The median US individual subscription cost (USD/Year) was $259 ($209–$282) for life sciences journals, $365 ($212–$744) for medical journals, and $455 ($365–$573) for surgical journals (p = 0.038) (Table 2). The international individual subscription costs were $259 ($209–$282) for life sciences journals, $378 ($216–$962) for medical journals, and $514 ($374–$618) for surgical journals (p = 0.052). The cost of an institutional subscription, which may be purchased for use by large groups such as hospitals or universities, was $9,850 ($6,933–$12,768) for life sciences journals, $2,338 ($1,938–$4,326) for medical journals, and $1,587 ($1,324–$2,052) for surgical journals (p = 0.025). Finally, 17 journals (42%) had a subscription price that was higher for international readers than for US readers (Table 1).


Our results show that there is inequality in costs to access publications for US and international readers. International readers pay more on average to subscribe to surgical journals than their US peers, which is especially burdensome for those in LMICs due to insufficient funding for healthcare personnel and scientists’ continuing education. Article processing charges for authors, in general, are higher for non-surgical journals than for surgical journals. Although the h-5 index and Journal Impact Factors are also higher on average for non-surgical journals, authors are nevertheless required to pay an exorbitant price for publication with Open Access. The burden continues to be disproportionate for those in LMICs because authors from LMICs require a larger proportion of their available income to publish OA and, historically, funding from institutions or universities covering APCs in LMICs is low [, ].


Current policies are heavily skewed towards a hybrid model; authors seeking to publish in top journals may be forced to choose between high cost with greater reach publishing under the Gold OA model and low cost with less reach publishing under the subscription model. This can be an issue for many LMIC authors, because although fully Gold OA Journals will waive APCs for LMIC authors, hybrid journals do not have uniform policies on this issue. Additionally, it has been shown that while a majority (72.9%) of publications from low-income countries are published with OA, authors from high-income countries utilize these options only 45.1% of the time []. This indicates that LMIC authors understand the importance of publishing with OA. However, as the journals in this study require such high APCs, LMIC authors can lose incentives to publish regularly in top-tier journals with OA, causing an imbalance in the flow of information in research.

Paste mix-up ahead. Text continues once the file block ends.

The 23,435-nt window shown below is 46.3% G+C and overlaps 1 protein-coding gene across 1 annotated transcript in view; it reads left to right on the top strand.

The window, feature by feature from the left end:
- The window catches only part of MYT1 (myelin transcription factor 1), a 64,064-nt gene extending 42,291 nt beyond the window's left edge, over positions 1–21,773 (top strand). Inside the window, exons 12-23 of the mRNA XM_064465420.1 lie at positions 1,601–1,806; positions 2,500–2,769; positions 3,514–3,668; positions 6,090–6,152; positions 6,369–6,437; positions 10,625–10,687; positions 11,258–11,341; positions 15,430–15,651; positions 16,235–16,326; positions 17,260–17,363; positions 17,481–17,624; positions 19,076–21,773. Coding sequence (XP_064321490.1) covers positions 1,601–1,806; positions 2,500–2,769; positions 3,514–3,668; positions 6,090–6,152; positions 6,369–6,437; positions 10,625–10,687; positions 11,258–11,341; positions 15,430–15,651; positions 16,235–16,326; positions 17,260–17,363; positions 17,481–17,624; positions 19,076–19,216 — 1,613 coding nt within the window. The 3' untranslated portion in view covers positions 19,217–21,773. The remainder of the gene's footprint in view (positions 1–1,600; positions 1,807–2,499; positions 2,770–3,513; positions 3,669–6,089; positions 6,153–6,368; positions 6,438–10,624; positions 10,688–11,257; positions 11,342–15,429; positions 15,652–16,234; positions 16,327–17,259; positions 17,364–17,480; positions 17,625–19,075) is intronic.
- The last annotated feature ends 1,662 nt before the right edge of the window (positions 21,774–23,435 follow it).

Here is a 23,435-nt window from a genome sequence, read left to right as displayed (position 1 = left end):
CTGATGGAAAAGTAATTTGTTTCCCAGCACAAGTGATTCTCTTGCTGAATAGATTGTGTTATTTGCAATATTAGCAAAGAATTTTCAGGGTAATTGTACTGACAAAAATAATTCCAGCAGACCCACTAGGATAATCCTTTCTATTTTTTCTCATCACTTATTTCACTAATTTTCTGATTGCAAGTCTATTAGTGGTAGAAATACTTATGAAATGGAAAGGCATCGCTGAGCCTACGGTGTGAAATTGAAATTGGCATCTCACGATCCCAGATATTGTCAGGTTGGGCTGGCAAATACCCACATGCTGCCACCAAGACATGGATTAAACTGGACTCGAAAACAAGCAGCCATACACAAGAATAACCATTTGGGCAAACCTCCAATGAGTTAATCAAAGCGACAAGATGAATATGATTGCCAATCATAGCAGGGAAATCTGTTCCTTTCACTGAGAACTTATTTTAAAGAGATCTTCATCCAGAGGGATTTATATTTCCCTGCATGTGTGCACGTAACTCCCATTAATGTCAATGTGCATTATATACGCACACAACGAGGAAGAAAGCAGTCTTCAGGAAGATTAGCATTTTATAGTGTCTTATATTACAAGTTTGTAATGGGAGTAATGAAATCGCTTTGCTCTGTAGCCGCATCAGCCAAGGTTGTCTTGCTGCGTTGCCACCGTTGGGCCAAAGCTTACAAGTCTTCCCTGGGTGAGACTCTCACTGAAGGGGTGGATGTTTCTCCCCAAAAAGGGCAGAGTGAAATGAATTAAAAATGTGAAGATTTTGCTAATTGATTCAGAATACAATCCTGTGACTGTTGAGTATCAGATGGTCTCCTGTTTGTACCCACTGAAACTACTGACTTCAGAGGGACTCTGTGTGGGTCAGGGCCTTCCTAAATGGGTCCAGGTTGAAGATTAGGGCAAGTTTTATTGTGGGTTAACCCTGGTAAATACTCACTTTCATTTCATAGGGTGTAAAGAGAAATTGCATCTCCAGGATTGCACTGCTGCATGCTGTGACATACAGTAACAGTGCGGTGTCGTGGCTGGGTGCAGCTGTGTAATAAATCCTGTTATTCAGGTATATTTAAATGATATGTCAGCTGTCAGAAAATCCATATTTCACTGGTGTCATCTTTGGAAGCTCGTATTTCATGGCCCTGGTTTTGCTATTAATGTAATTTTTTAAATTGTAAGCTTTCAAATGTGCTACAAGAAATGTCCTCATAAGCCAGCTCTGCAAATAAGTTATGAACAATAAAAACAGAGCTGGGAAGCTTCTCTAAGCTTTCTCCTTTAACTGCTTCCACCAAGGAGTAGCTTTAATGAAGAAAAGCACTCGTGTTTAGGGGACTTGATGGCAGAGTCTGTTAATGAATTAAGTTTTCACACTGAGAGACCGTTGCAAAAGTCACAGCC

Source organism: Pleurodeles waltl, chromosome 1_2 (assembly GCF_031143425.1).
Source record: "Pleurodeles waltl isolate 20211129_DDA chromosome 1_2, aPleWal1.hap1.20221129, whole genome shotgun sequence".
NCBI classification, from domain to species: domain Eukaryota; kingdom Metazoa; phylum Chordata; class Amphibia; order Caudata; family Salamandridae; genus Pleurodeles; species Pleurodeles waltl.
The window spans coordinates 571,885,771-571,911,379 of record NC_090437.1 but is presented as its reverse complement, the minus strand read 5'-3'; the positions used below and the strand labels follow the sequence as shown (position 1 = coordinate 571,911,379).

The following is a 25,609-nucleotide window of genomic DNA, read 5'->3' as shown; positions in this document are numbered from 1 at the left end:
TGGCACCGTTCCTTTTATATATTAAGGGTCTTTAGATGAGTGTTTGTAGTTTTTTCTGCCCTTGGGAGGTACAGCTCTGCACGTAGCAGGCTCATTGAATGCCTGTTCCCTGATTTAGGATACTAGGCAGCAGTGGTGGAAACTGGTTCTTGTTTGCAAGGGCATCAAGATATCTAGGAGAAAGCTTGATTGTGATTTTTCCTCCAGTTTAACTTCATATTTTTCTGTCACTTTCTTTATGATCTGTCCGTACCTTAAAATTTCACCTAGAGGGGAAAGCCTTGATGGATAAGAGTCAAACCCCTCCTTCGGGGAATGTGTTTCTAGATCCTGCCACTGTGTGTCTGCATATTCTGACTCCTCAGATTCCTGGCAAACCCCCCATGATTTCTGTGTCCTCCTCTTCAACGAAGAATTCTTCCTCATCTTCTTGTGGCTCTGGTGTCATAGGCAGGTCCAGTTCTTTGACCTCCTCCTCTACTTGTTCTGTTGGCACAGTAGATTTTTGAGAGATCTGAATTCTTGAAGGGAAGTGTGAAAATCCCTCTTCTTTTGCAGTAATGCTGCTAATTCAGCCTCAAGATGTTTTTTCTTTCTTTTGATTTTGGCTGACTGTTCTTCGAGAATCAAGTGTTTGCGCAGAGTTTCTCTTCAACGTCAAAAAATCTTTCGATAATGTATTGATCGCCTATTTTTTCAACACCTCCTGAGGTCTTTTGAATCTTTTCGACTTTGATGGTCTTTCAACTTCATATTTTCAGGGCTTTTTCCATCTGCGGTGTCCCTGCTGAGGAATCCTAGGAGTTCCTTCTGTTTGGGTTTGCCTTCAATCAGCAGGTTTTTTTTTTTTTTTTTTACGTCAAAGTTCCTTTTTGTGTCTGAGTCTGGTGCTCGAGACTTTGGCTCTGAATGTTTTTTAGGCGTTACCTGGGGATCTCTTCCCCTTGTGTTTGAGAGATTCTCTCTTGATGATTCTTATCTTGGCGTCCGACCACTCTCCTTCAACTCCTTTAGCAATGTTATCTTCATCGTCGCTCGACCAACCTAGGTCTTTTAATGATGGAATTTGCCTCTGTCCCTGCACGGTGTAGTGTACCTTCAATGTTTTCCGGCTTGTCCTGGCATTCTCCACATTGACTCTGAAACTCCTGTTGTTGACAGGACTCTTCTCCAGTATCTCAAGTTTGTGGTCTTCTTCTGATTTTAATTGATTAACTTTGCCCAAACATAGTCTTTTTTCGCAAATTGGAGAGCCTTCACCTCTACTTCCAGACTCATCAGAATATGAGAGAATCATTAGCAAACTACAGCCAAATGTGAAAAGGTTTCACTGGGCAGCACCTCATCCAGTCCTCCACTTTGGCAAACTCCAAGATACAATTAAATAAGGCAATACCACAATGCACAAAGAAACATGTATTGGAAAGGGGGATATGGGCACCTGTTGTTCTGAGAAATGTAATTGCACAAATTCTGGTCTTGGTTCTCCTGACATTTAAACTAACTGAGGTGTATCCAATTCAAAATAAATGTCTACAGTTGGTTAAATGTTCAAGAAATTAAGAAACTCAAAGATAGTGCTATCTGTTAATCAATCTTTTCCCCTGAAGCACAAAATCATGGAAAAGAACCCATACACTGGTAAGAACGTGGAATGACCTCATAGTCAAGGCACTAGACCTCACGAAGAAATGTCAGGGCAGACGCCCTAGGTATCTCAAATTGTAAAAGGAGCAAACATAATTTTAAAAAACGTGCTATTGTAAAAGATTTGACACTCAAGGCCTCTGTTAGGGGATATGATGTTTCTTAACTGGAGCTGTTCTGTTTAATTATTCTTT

Our results show that the median APC is highest for life sciences journals and lowest for surgical journals. However, publishing costs bear little correlation with the impact of the journal; paying a larger APC does not necessarily correlate to a greater number of citations []. Moreover, OA articles on average receive 18% more citations than non-OA articles []. Currently, however, a majority (69.0%) of global health research publications are not freely available online, and 60.8% of researchers do not self-archive their work with Green OA []. Implementing OA policies can help shift incentives. Expanding “Waive Fees” policies at hybrid journals for LMIC authors and advocating for greater utilization of Green OA through repositories such as are alternative solutions. Additionally, annual research budgets from governments or international bilateral/multilateral donors can include a line item to cover publishing fees for those from LMICs [].